The Yiddish Speaking Latino Cop.
Working to protect Rabbi Teitelbaum, he gained insight into the essence of the Jewish people.
Living in New York City is tough on cars. Pot holes and sharp debris on the road leads to bent rims and punctured tires.
One day while driving near my home in Queens, the inevitable happened. My tire went flat. I pulled over, took out my cell phone, called AAA, gave my location to the dispatcher, and waited.
About half an hour later a Latino man in his mid-60s pulled his truck behind me. He got out, looked at the car and then looked at me. "Hello, my name is Donny," he said as he extended his hand. He then began speaking in Yiddish.
"Are you Jewish?" I asked.
He shook his head smiled and said, "No."
I laughed and asked the obvious question. "So where did you learn Yiddish?"
"I picked it up many years ago when I was hanging out with one of your buddies," he said teasingly. "Rabbi Yoel Teitelbaum from Williamsburg. You heard of him?"
"The great chassidic leader?" I asked in disbelief.
"That's the one," he replied.
Donny would dress like a chassid and scan the crowds looking for infiltrators.
Donny explained that he was a retired NYPD cop. While on the force, his job was to protect Rabbi Teitelbaum – not only from outsiders but also the throngs of chassidim that push to get near him. Donny was assigned as the rabbi's bodyguard – at home, in shul and at public gatherings.
Donny described how he would dress like a chassid – a Latino with beard and sidelocks (peyos), scanning the crowds, looking for infiltrators.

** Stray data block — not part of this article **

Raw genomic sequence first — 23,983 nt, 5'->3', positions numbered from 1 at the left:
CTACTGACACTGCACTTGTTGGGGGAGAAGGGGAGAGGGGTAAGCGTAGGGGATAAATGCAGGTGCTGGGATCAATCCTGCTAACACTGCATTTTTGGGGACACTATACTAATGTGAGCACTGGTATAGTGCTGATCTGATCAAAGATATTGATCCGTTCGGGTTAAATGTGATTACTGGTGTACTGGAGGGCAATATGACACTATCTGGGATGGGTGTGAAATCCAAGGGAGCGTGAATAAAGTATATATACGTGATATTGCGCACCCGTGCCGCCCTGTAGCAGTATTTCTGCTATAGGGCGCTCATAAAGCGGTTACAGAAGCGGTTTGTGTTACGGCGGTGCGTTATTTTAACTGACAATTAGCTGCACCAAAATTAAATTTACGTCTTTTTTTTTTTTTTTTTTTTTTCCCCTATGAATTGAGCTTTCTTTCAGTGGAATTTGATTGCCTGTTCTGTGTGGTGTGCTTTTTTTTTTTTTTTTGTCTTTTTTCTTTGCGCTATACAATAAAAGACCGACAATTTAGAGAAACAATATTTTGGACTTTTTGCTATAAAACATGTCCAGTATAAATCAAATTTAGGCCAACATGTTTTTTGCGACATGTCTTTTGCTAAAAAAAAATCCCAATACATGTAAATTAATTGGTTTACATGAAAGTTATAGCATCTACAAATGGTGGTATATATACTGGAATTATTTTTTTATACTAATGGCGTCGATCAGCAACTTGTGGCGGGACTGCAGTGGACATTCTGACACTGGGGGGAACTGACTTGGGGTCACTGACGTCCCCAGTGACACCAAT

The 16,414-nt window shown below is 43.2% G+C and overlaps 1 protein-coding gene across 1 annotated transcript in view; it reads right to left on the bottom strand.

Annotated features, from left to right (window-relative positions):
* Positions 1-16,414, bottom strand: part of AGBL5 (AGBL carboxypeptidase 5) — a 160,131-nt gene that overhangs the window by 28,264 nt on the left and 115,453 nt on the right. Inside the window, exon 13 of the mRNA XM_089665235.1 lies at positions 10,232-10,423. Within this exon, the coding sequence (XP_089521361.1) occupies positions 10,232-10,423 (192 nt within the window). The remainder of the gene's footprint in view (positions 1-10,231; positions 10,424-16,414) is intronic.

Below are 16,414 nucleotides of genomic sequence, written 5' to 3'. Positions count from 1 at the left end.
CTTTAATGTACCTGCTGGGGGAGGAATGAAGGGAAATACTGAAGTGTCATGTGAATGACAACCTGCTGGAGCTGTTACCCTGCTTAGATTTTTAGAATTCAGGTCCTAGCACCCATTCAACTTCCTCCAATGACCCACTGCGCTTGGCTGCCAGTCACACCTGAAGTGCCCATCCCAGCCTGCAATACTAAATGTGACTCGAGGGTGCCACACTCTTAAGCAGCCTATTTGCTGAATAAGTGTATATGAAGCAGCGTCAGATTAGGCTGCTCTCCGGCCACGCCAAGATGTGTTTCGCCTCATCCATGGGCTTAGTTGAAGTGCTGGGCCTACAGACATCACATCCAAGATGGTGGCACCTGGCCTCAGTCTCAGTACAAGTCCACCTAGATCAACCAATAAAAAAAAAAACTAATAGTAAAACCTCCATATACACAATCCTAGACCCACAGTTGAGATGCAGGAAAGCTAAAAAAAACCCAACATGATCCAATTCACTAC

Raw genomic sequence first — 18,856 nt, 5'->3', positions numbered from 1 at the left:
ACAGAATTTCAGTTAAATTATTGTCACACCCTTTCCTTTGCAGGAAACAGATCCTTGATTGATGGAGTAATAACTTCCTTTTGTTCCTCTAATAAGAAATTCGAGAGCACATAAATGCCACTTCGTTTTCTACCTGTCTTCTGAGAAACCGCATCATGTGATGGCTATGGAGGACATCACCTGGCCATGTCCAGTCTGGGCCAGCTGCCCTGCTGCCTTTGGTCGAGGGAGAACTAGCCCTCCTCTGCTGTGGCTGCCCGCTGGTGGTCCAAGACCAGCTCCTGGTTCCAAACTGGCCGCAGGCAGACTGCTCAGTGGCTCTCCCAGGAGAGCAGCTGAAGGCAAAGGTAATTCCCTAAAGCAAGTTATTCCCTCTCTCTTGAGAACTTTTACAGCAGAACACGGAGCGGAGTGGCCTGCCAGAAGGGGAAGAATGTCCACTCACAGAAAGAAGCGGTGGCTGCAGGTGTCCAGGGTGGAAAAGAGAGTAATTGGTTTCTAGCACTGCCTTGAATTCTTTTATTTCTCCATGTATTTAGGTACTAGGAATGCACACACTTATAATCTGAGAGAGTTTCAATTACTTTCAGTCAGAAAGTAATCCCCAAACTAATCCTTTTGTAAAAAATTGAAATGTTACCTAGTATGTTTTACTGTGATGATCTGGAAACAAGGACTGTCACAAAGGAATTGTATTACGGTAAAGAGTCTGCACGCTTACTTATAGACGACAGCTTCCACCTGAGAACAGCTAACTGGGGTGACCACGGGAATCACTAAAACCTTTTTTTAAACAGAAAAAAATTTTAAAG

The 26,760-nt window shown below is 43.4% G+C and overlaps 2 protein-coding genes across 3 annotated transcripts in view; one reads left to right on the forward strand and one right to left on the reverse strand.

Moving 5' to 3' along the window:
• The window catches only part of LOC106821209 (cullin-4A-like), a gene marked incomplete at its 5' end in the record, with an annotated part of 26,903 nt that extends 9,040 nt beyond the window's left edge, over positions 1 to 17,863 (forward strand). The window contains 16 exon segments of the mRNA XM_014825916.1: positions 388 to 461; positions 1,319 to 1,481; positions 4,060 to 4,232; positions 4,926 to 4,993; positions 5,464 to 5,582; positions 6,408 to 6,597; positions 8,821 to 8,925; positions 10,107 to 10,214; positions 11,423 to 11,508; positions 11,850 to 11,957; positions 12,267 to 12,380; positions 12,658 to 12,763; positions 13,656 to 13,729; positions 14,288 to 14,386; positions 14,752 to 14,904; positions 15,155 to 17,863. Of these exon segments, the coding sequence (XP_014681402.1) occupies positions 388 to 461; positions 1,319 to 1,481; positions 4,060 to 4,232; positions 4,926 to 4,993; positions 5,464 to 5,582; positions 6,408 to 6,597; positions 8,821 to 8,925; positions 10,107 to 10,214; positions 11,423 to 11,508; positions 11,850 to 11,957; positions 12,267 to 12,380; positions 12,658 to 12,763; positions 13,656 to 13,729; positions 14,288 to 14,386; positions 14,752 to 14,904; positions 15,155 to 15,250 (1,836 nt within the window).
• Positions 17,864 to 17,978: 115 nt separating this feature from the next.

"How could you tell a real chassid from an impersonator?" I asked.
"You guys are always hunched over your books," he explained. "If someone was standing a little too straight I kept my eye on him. He was either an outsider... or someone who ain't serious about his studies," he laughed.
Donny reminisced about the kindness of the rabbi's wife, and how she supplied him with a steady stream of cholent and kugel.
Donny then asked if I knew the expression "Yiddishe kup."
"Of course'" I replied. "It refers to Jews as a smart and clever people."
Donny became serious, knowing he had me where he wanted. "I heard you guys used to live in Israel with your capital in Jerusalem. I heard that you had a Temple – a beautiful place where you all got together for the holidays – right?"
"I also heard that about 2,000 years ago you were exiled because you guys didn't get along with each other. True?"
I nodded again.
"I also heard that if you guys could just learn to get along with each other, God will move you back to Jerusalem and rebuild the Temple."
Donny then leaned toward me, looked me straight in the eye and said, "So if you guys are so smart, how is it that in 2,000 years you haven't figured out how to get along?"
I had no answer.
The Torah tells us that unity of the Jewish people was a prerequisite for the revelation at Mount Sinai. The verse describes the encampment of the Jews by the mountain, united as “one person with one heart.”
It all starts with the realization that while Jews many be different from one another, we are all one family. We are part of the same unit, connected at the core, sharing the goal of Tikkun Olam, making the world a better place.
The upcoming holiday of Shavuot celebrates the giving of Torah at Mount Sinai. Now is an ideal time to work on attaining this consciousness and unite as a people.
Let’s make Donny’s question no longer a question.